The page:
(File:Variedades principales del español.png|thumb|upright=2.05|A world map attempting to identify the main dialects of Spanish.)There are important variations (phonological, grammatical, and lexical) in the spoken Spanish of the various regions of Spain and throughout the Spanish-speaking areas of the Americas.The variety with the most speakers is Mexican Spanish. It is spoken by more than twenty percent of the world's Spanish speakers (more than 112 million of the total of more than 500 million, according to the table above). One of its main features is the reduction or loss of unstressed vowels, mainly when they are in contact with the sound /s/.Eleanor Greet Cotton, John M. Sharp (1988) Spanish in the Americas, Volume 2, pp.154–155, URLLope Blanch, Juan M. (1972) En torno a las vocales caedizas del español mexicano, pp.53 a 73, Estudios sobre el español de México, editorial Universidad Nacional Autónoma de México, México URL.In Spain, northern dialects are popularly thought of as closer to the standard, although positive attitudes toward southern dialects have increased significantly in the last 50 years. Even so, the speech of Madrid, which has typically southern features such as yeísmo and s-aspiration, is the standard variety for use on radio and television.BOOK, Random House Unabridged Dictionary, 2006, Random House Inc., BOOK, The American Heritage Dictionary of the English Language, 2006, 4th, Houghton Mifflin Company, BOOK, Webster's Revised Unabridged Dictionary, 1998, MICRA, Inc., ENCYCLOPEDIA,weblink Encarta World English Dictionary, 5 August 2008, 2007, Bloomsbury Publishing Plc., dead,weblink" title="">weblink 31 August 2009, The educated Madrid variety has most influenced the written standard for Spanish.BOOK, Penny, Ralph, Variation and Change in Spanish, 2000, Cambridge University Press, 0-521-78045-4, 199, whatever might be claimed by other centres, such as Valladolid, it was educated varieties of Madrid Spanish that were mostly regularly reflected in the written standard.,


    The four main phonological divisions are based respectively on (1) the phoneme {{IPA|/θ/}} ("theta"), (2) the debuccalization of syllable-final {{IPA|/s/}}, (3) the sound of the spelled {{angle bracket|s}}, (4) and the phoneme {{IPA|/ʎ/}} ("turned y"),The IPA symbol "turned y" (ʎ), with its "tail" leaning to the right, resembles, but is technically different from, the Greek letter lambda (λ), whose tail leans to the left.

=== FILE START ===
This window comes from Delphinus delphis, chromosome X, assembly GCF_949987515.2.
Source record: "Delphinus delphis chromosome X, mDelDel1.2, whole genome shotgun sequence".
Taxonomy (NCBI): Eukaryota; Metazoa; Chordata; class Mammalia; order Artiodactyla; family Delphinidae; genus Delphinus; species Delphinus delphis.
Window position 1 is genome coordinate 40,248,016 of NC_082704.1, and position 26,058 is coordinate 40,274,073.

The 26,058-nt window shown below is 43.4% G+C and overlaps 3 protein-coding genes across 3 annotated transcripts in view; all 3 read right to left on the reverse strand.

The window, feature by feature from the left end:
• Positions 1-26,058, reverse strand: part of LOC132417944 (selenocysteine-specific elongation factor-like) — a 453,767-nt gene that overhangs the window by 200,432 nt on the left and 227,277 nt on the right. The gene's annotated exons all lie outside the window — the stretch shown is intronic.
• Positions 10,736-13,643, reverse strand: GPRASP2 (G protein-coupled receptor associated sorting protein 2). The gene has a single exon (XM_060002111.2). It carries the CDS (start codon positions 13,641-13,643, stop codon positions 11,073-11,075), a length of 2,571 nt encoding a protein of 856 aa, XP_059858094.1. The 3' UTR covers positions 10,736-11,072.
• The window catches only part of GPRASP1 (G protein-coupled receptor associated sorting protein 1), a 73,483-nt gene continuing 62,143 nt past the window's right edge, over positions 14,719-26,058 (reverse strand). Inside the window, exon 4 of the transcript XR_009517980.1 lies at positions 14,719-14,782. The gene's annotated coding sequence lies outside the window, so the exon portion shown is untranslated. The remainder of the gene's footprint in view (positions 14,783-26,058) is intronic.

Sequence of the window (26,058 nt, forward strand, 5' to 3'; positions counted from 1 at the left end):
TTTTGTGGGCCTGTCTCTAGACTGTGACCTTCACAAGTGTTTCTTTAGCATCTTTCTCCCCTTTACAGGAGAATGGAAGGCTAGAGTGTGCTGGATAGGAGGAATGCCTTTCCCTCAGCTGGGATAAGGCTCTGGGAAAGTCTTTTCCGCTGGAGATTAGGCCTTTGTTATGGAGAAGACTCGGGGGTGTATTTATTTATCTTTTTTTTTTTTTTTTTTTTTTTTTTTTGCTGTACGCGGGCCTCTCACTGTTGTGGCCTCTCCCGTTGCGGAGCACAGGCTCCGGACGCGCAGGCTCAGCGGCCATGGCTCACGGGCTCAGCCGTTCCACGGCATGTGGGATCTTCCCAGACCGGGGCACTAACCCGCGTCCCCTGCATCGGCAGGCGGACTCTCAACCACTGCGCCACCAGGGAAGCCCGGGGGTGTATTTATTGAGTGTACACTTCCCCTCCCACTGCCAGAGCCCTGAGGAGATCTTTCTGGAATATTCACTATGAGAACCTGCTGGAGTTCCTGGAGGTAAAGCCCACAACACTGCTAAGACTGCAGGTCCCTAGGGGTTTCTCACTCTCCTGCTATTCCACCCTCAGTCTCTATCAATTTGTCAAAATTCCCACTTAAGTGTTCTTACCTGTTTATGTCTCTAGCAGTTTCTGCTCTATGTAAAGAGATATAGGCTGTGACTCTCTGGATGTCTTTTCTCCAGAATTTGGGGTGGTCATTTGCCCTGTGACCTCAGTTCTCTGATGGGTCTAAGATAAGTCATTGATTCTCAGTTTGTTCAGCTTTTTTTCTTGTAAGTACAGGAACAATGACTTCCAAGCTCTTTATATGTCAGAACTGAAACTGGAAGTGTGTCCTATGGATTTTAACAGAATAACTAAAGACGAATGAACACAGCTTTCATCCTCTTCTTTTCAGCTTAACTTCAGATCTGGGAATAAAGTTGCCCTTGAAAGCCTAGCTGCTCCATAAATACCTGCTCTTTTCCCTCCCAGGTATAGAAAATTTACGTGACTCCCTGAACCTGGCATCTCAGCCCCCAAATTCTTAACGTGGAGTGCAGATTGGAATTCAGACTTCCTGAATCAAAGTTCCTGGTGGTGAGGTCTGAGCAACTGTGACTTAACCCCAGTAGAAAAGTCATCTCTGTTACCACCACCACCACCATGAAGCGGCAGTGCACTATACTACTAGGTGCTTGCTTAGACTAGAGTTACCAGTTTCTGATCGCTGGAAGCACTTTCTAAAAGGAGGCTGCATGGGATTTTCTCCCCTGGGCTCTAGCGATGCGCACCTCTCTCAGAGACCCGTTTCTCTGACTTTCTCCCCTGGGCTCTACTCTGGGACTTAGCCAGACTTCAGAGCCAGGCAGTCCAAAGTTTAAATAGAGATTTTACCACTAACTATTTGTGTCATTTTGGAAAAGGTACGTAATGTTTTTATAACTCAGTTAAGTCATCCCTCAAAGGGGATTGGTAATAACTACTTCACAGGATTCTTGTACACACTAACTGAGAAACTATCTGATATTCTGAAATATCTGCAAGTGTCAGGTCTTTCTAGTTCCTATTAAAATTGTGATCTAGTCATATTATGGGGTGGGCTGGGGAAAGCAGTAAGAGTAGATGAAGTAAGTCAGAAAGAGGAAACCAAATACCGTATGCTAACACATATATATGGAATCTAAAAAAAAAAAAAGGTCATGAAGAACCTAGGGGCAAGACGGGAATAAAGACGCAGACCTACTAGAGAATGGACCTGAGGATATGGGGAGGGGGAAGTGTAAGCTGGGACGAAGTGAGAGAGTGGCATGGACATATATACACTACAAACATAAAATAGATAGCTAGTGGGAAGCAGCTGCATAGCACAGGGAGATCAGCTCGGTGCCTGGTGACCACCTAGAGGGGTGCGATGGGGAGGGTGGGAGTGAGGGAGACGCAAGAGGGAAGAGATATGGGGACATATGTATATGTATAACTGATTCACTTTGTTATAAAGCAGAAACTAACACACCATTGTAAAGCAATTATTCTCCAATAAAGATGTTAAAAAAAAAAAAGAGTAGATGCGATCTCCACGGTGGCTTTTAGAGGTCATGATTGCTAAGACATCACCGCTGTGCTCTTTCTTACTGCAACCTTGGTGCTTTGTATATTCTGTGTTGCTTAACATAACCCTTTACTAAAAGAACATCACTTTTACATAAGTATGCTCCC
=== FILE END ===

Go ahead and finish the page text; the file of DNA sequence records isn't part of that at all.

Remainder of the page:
• The phoneme {{IPA|/θ/}} (spelled before or and spelled {{angle bracket|z}} elsewhere), a voiceless dental fricative as in English thing, is maintained by a majority of Spain's population, especially in the northern and central parts of the country. In other areas (some parts of southern Spain, the Canary Islands, and the Americas), {{IPA|/θ/}} doesn't exist and {{IPA|/s/}} occurs instead. The maintenance of phonemic contrast is called in Spanish, while the merger is generally called (in reference to the usual realization of the merged phoneme as {{IPA|[s]}}) or, occasionally, (referring to its interdental realization, {{IPA|[θ]}}, in some parts of southern Spain). In most of Hispanic America, the spelled {{angle bracket|c}} before {{angle bracket|e}} or {{angle bracket|i}}, and spelled {{angle bracket|z}} is always pronounced as a voiceless dental sibilant.
    • The debuccalization (pronunciation as {{IPA|[h]}}, or loss) of syllable-final {{IPA|/s/}} is associated with the southern half of Spain and lowland Americas: Central America (except central Costa Rica and Guatemala), the Caribbean, coastal areas of southern Mexico, and South America except Andean highlands. Debuccalization is frequently called "aspiration" in English, and in Spanish. When there is no debuccalization, the syllable-final {{IPA|/s/}} is pronounced as voiceless "apico-alveolar" sibilant or as a voiceless dental sibilant in the same fashion as in the next paragraph.
    • The sound that corresponds to the letter {{angle bracket|s}} is pronounced in northern and central Spain as a voiceless "apico-alveolar" sibilant {{IPA|[s̺]}} (also described acoustically as "grave" and articulatorily as "retracted"), with a weak "hushing" sound reminiscent of {{lcons|retroflex}} fricatives. In Andalusia, Canary Islands and most of Hispanic America (except in the Paisa region of Colombia) it is pronounced as a voiceless dental sibilant {{IPA|[s]}}, much like the most frequent pronunciation of the /s/ of English. Because /s/ is one of the most frequent phonemes in Spanish, the difference of pronunciation is one of the first to be noted by a Spanish-speaking person to differentiate Spaniards from Spanish-speakers of the Americas. {{Citation needed|date=June 2017}}